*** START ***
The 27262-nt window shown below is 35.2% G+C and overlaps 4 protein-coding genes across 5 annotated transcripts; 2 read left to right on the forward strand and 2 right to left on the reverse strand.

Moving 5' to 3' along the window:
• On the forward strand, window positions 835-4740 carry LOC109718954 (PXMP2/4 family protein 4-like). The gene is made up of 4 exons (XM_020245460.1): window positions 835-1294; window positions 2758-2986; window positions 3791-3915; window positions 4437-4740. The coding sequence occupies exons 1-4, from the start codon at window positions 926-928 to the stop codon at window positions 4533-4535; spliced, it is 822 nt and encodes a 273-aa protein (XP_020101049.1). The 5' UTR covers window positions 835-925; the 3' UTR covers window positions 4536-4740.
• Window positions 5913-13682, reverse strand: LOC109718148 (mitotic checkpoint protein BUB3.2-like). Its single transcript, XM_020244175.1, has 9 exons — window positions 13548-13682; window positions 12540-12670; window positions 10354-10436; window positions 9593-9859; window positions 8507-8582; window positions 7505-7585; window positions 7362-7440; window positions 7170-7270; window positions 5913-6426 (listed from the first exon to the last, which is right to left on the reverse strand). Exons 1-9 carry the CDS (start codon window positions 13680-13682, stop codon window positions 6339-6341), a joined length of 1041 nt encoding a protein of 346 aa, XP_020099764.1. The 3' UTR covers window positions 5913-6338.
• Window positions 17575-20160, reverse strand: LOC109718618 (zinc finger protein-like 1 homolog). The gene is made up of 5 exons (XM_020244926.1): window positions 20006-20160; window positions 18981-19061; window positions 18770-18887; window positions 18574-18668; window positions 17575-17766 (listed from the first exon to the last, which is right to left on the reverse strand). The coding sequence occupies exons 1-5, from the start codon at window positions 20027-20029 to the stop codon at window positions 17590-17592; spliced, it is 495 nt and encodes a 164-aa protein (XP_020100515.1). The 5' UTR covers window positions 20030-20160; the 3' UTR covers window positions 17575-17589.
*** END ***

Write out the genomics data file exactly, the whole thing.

The 27262-nt window shown below is 35.2% G+C and overlaps 4 protein-coding genes across 5 annotated transcripts; 2 read left to right on the forward strand and 2 right to left on the reverse strand.

Moving 5' to 3' along the window:
• On the forward strand, window positions 835-4740 carry LOC109718954 (PXMP2/4 family protein 4-like). The gene is made up of 4 exons (XM_020245460.1): window positions 835-1294; window positions 2758-2986; window positions 3791-3915; window positions 4437-4740. The coding sequence occupies exons 1-4, from the start codon at window positions 926-928 to the stop codon at window positions 4533-4535; spliced, it is 822 nt and encodes a 273-aa protein (XP_020101049.1). The 5' UTR covers window positions 835-925; the 3' UTR covers window positions 4536-4740.
• Window positions 5913-13682, reverse strand: LOC109718148 (mitotic checkpoint protein BUB3.2-like). Its single transcript, XM_020244175.1, has 9 exons — window positions 13548-13682; window positions 12540-12670; window positions 10354-10436; window positions 9593-9859; window positions 8507-8582; window positions 7505-7585; window positions 7362-7440; window positions 7170-7270; window positions 5913-6426 (listed from the first exon to the last, which is right to left on the reverse strand). Exons 1-9 carry the CDS (start codon window positions 13680-13682, stop codon window positions 6339-6341), a joined length of 1041 nt encoding a protein of 346 aa, XP_020099764.1. The 3' UTR covers window positions 5913-6338.
• Window positions 17575-20160, reverse strand: LOC109718618 (zinc finger protein-like 1 homolog). The gene is made up of 5 exons (XM_020244926.1): window positions 20006-20160; window positions 18981-19061; window positions 18770-18887; window positions 18574-18668; window positions 17575-17766 (listed from the first exon to the last, which is right to left on the reverse strand). The coding sequence occupies exons 1-5, from the start codon at window positions 20027-20029 to the stop codon at window positions 17590-17592; spliced, it is 495 nt and encodes a 164-aa protein (XP_020100515.1). The 5' UTR covers window positions 20030-20160; the 3' UTR covers window positions 17575-17589.